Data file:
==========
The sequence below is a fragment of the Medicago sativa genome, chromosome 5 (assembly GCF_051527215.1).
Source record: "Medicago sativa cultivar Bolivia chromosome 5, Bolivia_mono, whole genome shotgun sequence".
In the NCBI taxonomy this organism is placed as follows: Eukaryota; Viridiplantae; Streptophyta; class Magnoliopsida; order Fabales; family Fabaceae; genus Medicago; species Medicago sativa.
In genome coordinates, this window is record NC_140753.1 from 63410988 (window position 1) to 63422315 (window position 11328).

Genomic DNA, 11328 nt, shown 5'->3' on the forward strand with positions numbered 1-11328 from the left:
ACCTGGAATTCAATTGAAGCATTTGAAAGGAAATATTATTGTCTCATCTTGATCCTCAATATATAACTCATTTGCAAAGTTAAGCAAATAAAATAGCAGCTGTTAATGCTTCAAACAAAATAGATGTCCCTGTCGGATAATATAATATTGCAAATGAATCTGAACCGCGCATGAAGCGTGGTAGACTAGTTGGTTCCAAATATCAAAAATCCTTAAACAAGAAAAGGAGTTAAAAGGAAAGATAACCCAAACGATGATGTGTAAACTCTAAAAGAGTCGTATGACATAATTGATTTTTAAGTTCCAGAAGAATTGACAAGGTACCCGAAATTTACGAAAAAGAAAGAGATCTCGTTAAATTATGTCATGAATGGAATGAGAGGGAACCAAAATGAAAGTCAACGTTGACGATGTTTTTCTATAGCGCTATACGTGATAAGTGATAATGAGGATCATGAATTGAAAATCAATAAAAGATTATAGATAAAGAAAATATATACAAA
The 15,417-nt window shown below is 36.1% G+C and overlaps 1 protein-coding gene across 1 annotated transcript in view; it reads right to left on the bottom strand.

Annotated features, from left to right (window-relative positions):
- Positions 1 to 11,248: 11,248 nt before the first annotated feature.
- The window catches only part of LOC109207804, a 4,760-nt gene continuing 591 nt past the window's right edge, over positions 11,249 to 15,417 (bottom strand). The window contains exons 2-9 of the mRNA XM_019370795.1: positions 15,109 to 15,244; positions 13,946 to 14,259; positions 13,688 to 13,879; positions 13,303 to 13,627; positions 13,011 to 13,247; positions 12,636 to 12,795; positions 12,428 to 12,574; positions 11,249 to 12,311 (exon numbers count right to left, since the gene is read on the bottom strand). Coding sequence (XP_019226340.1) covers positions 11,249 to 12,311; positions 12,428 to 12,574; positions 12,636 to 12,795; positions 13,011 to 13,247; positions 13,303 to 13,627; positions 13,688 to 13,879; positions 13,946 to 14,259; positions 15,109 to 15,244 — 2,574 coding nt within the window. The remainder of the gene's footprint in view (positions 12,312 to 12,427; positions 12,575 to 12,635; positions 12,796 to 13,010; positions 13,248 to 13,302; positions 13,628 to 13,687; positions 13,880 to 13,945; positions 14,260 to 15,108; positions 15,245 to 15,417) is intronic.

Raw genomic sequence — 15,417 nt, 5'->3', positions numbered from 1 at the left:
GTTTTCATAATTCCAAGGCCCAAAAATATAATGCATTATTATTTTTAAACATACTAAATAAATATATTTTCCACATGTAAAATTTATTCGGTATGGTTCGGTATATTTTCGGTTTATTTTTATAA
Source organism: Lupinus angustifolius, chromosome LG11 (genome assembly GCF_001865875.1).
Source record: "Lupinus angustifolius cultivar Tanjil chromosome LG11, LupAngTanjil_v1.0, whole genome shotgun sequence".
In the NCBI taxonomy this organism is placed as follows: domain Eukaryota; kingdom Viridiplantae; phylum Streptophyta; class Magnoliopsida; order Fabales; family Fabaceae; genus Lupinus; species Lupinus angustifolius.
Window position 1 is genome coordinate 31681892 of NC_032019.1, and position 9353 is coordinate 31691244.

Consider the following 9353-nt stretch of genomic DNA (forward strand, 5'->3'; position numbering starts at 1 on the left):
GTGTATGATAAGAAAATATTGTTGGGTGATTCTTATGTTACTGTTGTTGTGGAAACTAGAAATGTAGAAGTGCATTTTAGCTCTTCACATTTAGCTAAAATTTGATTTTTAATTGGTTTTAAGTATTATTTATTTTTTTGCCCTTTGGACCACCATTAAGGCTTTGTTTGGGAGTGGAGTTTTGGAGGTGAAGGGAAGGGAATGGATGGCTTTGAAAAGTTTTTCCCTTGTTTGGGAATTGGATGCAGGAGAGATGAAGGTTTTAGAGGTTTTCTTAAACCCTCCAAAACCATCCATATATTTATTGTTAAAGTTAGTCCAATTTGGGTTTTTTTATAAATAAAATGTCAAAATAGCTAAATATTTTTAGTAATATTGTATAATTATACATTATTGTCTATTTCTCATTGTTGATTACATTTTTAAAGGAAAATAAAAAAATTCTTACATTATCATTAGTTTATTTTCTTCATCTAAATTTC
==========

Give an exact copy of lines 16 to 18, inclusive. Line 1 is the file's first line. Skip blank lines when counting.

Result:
Window position 1 is genome coordinate 31681892 of NC_032019.1, and position 9353 is coordinate 31691244.

Consider the following 9353-nt stretch of genomic DNA (forward strand, 5'->3'; position numbering starts at 1 on the left):
GTGTATGATAAGAAAATATTGTTGGGTGATTCTTATGTTACTGTTGTTGTGGAAACTAGAAATGTAGAAGTGCATTTTAGCTCTTCACATTTAGCTAAAATTTGATTTTTAATTGGTTTTAAGTATTATTTATTTTTTTGCCCTTTGGACCACCATTAAGGCTTTGTTTGGGAGTGGAGTTTTGGAGGTGAAGGGAAGGGAATGGATGGCTTTGAAAAGTTTTTCCCTTGTTTGGGAATTGGATGCAGGAGAGATGAAGGTTTTAGAGGTTTTCTTAAACCCTCCAAAACCATCCATATATTTATTGTTAAAGTTAGTCCAATTTGGGTTTTTTTATAAATAAAATGTCAAAATAGCTAAATATTTTTAGTAATATTGTATAATTATACATTATTGTCTATTTCTCATTGTTGATTACATTTTTAAAGGAAAATAAAAAAATTCTTACATTATCATTAGTTTATTTTCTTCATCTAAATTTC